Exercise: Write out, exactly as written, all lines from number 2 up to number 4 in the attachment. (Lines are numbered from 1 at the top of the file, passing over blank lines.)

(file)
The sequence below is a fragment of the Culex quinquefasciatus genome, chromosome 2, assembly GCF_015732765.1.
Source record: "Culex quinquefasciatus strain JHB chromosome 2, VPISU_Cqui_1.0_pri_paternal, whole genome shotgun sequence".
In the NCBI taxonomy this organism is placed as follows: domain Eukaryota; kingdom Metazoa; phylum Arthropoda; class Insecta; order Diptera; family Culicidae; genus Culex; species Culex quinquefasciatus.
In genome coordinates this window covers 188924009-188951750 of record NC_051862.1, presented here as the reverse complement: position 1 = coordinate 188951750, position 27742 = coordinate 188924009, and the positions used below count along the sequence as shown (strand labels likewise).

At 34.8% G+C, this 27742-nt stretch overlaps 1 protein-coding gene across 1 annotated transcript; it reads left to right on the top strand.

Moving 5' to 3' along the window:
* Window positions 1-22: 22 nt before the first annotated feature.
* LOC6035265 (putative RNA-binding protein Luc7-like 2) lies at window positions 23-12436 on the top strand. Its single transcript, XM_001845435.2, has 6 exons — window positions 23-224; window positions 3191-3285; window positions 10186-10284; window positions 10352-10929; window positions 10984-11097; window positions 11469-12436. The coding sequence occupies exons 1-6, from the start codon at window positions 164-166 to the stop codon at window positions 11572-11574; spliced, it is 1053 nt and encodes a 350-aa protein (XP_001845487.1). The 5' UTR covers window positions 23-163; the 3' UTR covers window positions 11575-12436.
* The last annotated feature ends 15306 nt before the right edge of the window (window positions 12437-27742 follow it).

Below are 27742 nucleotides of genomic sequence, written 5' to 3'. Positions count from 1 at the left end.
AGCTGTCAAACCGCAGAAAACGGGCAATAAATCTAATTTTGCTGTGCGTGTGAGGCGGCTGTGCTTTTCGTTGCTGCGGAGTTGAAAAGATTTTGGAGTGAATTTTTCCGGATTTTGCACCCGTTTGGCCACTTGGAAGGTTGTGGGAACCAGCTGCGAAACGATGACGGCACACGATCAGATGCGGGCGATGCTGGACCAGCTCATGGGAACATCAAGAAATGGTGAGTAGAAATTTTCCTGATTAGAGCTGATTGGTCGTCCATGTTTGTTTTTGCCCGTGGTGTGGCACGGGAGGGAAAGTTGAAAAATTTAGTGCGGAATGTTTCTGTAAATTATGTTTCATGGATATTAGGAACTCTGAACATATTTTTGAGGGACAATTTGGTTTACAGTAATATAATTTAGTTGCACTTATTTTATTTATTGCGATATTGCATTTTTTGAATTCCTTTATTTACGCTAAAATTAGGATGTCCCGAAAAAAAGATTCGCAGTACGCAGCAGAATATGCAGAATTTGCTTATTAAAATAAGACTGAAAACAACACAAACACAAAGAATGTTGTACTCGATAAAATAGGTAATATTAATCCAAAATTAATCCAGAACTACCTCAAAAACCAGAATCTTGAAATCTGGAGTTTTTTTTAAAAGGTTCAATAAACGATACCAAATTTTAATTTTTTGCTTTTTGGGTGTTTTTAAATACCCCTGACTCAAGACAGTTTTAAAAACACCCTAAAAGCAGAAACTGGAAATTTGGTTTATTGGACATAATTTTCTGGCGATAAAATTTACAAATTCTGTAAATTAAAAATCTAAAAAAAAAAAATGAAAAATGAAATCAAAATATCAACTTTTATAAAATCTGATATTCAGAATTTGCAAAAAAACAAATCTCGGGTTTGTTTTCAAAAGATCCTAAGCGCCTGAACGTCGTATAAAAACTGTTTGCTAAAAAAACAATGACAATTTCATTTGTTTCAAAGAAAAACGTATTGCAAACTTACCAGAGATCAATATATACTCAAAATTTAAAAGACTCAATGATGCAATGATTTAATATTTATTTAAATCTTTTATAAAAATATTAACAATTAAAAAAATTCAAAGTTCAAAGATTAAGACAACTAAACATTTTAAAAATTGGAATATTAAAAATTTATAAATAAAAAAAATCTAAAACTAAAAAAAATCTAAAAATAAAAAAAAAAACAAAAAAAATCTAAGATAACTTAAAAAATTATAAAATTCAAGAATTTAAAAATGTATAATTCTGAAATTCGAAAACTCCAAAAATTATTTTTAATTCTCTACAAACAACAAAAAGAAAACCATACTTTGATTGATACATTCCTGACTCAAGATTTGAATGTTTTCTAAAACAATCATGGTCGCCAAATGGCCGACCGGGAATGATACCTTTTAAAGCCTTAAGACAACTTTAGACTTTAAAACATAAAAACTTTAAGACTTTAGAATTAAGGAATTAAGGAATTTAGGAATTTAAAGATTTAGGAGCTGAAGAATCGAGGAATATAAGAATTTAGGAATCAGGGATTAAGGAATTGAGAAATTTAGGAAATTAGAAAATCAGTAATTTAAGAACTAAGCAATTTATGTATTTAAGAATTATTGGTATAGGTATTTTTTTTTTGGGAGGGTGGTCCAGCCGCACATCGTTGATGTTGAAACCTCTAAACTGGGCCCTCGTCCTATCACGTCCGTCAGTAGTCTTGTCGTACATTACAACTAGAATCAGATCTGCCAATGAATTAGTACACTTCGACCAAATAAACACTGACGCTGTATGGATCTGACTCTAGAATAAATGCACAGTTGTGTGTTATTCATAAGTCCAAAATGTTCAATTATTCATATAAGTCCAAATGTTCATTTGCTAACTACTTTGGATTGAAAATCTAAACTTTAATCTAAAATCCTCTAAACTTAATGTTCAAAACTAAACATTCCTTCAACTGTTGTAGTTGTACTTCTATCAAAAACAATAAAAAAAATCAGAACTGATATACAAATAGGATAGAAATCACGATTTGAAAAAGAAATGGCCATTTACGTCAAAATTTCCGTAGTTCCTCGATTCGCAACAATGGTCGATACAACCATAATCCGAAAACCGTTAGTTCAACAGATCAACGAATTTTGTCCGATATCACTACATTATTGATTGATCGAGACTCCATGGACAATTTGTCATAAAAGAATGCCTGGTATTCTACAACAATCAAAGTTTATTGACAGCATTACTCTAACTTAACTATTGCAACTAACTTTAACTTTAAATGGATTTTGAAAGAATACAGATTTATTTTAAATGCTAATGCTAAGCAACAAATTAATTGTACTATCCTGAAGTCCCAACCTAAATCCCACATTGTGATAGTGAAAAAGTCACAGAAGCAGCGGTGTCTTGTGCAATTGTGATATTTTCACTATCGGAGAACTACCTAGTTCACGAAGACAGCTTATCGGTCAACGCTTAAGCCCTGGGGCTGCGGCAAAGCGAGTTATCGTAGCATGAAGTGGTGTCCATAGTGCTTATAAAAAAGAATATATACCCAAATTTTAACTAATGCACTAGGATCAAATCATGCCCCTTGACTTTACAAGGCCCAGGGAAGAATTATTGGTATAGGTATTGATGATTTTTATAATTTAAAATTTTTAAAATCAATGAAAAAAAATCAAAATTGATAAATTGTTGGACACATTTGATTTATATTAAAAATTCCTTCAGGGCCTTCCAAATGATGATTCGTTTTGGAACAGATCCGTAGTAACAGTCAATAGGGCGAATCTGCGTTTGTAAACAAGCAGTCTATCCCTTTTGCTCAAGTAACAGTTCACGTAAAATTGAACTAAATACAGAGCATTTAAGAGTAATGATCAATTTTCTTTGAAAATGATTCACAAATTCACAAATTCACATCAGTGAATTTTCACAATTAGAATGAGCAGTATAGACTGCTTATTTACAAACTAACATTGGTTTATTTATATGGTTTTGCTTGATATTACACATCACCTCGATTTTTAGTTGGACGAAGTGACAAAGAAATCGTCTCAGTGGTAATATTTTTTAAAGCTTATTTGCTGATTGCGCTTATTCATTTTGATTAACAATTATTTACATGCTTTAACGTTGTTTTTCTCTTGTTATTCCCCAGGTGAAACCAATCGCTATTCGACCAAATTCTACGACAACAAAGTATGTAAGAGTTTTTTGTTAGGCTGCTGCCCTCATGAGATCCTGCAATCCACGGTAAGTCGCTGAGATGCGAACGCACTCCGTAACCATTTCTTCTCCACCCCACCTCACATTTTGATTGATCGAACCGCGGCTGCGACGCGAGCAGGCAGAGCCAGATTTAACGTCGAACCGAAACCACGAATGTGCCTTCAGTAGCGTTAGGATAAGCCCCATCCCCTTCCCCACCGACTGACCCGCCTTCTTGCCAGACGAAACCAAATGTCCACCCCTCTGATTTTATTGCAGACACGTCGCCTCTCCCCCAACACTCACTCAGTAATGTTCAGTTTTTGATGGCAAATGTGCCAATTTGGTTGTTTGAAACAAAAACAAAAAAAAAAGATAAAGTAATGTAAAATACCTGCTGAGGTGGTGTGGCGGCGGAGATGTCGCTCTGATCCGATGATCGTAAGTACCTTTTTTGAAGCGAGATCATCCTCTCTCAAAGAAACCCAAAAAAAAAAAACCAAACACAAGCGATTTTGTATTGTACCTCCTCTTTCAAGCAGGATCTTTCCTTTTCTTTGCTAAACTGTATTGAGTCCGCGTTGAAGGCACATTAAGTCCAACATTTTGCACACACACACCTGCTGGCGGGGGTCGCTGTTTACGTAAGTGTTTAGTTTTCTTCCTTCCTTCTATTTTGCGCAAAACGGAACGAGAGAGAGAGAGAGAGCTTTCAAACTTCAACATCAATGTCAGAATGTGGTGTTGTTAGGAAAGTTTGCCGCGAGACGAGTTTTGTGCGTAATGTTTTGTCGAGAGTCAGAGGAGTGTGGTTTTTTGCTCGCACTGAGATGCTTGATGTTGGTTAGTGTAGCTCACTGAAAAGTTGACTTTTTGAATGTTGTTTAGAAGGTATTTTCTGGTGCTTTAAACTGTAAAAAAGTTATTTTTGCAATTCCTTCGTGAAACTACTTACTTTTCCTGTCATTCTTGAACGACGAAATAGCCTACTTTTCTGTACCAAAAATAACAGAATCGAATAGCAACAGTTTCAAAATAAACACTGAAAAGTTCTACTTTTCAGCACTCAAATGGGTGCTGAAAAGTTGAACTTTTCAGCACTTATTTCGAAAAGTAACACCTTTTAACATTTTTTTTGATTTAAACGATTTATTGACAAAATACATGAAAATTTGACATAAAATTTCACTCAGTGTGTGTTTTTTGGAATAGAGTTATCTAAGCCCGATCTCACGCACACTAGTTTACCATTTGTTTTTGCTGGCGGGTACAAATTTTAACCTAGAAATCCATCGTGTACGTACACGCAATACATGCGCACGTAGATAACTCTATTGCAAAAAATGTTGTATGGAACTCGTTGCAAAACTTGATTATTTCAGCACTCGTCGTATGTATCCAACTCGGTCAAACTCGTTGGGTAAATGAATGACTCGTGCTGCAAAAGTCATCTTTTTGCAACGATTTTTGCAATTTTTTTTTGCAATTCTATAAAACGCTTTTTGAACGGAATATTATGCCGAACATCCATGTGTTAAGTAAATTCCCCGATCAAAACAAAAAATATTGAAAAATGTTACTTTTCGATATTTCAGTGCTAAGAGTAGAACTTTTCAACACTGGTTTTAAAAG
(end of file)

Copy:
Source record: "Culex quinquefasciatus strain JHB chromosome 2, VPISU_Cqui_1.0_pri_paternal, whole genome shotgun sequence".
In the NCBI taxonomy this organism is placed as follows: domain Eukaryota; kingdom Metazoa; phylum Arthropoda; class Insecta; order Diptera; family Culicidae; genus Culex; species Culex quinquefasciatus.
In genome coordinates this window covers 188924009-188951750 of record NC_051862.1, presented here as the reverse complement: position 1 = coordinate 188951750, position 27742 = coordinate 188924009, and the positions used below count along the sequence as shown (strand labels likewise).